10 December 1998
Online - Tourism (Good)
Historic article on space tourism accessible on WWW
by Patrick Collins
The classic article "Studies Claim Space Tourism Feasible" published in 'Aviation Week & Space Technology' the leading aerospace industry magazine on April 7, 1997, pp 58-60, is now available on the Internet here. The 3-page article, by Aviation Week reporter William Scott, described 3 presentations at the 1997 IEEE Aerospace Conference held in Snowmass, Colorado, and is of considerable historic interest in being the first article about space tourism to be published in Aviation Week (though not the first time that the words have been used).

The first page shows the "Ascender" sub-orbital rocket-plane being designed by Bristol Spaceplanes Ltd as a candidate for the X Prize competition, and describes the presentation "Space Tourism - How Soon Will it Happen?" made by David Ashford, Bristol Spaceplanes' Managing Director. Ashford's Conference paper outlines Bristol Spaceplanes' low-cost approach towards 2-stage HTOL passenger-carrying launch vehicles. Since then a 1/5 scale model of "Ascender" has started flight testing, as reported in Aviation Week on July 27, 1998, testifying to the technical credibility of the project.

The article "Studies Claim Space Tourism Feasible" also describes some of the work of the Japanese Rocket Society ( JRS) in its "Space Tourism Study Program" started in 1993, and market research on the potential demand for space tourism carried out in Japan and the USA by Patrick Collins, then at the University of Tokyo, and colleagues, as described in his IEEE Aerospace Conference paper "Space Tourism - The Surprising New Industry ".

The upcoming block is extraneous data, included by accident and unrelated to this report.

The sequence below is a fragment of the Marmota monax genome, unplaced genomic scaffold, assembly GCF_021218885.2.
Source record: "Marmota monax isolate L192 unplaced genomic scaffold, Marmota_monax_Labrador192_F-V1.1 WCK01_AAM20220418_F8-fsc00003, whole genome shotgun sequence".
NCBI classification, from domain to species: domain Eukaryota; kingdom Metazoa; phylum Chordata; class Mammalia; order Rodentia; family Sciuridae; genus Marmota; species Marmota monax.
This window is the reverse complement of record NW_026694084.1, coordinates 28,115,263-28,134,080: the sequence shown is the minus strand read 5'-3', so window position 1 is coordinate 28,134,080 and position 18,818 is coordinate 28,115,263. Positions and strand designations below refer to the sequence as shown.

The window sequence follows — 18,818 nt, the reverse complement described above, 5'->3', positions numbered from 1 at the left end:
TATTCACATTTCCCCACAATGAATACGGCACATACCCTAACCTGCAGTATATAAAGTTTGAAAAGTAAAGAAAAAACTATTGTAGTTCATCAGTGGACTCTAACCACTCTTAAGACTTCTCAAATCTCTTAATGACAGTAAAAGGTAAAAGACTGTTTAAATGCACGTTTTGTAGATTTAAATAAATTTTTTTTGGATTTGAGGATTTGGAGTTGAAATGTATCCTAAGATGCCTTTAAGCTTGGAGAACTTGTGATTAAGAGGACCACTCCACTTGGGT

Finally the article also covered the presentation by Jay Penn of the Aerospace Corporation on " Requirements and Approach for a Space Tourism Launch System" in which he and Charles Lindley report on detailed parametric studies suggesting, like the JRS study, that space tourism could be a profitable business. Like the other two contributors, Penn and Lindley argue that the key is to adopt the aviation approach, recognising operability and large scale operations as the (only) way to reduce the cost of space travel. They conclude: "There are no fundamental technical obstacles to such a development. Probably the largest obstacle is the complete culture change that would be required before the rethinking and redesign of all major components of the system can begin."

In view of the endorsements of space tourism published in 1998 by both NASA/STA and the AIAA, this article is likely to be the first of many that will appear in Aviation Week in future as passenger travel grows into the largest use of space transportation.
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Patrick Collins 10 December 1998
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